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Willing to love your LGBTQ neighbor as you love yourself?
Review of Playing By The Book by Chris Shirley. Magnus Books, Bronx, NY, 2014. 305 pages.
If you are willing to love your LGBTQ neighbor as you love yourself, Playing By The Book will assist you, not so much with argument as with passion. The novel immerses the reader into the passions of Jake Powell during the summer between his junior and senior year in high school in Tarsus, Alabama.
Jake, like his novelist creator, is gay and very bright. Jake is highly conflicted. He is still not sure about the gay thing, and prays intensely that the phase will soon pass.
Jake’s father, addressed and spoken of by the family as well as the community as “The Preacher,” is also very bright, and wants Jake to become another successful fundamentalist preacher. Jake is in nervous awe of The Preacher, but Jake wants to be a journalist.
Hope comes to Jake when Columbia University accepts him for a prestigious summer course for editors of high school newspapers. The Preacher does not want Jake to attend; his mother does. The Preacher compromises only after Jake agrees to a hard bargain: Attend and win one of the top awards, or stay at home and pursue the ministry. Both agree that this will be a good test of God’s will.
Thus Jake heads to New York City.
Any plot a writer might consider has pitfalls, and Chris Shirley avoids them all. He does not turn the book into a thinly veiled gay polemic. He is explicit but does not titillate. Nor does he bore us by being predictable. Few readers will accurately anticipate the fine turns the plot takes. Nor does Shirley divide the book’s characters neatly into the good and the bad. He exposes every one of them, and he respects every one of them.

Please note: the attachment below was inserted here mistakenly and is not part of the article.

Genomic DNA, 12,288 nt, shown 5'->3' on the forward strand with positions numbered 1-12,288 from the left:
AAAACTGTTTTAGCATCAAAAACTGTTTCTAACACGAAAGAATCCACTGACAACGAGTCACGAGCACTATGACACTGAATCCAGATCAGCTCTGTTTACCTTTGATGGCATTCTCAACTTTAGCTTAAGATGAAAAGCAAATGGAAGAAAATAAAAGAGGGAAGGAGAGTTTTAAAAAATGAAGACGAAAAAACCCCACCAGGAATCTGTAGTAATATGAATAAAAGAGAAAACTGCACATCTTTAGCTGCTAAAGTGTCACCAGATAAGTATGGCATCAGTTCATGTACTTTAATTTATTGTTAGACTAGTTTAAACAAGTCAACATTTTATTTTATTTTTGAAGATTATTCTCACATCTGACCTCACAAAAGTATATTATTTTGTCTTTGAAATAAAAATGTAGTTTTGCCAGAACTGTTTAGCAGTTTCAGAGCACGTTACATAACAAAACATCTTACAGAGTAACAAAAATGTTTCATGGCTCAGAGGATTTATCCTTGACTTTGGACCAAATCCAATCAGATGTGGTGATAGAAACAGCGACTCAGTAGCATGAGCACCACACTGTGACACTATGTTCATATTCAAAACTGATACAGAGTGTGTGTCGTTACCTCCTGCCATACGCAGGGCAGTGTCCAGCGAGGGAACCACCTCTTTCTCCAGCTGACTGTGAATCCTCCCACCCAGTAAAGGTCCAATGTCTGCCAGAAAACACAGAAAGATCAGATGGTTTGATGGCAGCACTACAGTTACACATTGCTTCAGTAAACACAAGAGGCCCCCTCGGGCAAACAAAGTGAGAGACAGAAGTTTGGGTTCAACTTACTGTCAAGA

Playing By the Book works less to change readers’ minds than to connect to our hearts. Jake makes mistakes one after another, and each of them hurts him. I often found myself wincing. “You are too bright to do that!” I wanted to shout. As an elderly gay man, I grew more and more frustrated with him and with my homeland. “Has the South not become any safer?” I asked myself.
My husband and I married in 1974 as an interracial gay couple in tiny Fort Valley, Georgia. The Birchite Macon Herald gave front-page coverage to Bishop James Dees’ assertion that we had caused a tornado that hit the town. “This is the voice of God. The town of Fort Valley is harboring Solomist [sic]. Would one expect God to keep silent when homosexuals are tolerated? We remember what He did to Sodom and Gomorrah” (March 20, 1975, page 1). On another occasion, the Atlanta Constitution covered The Episcopal Bishop of Atlanta’s summons to discipline me. Playing By the Book touched many painful memories.
I won’t spoil the book by telling you the ending, but it definitely answered my question about whether the South has become any safer.
Playing By The Book is fellow Alabaman Chris Shirley’s first novel. I look forward to more of them.
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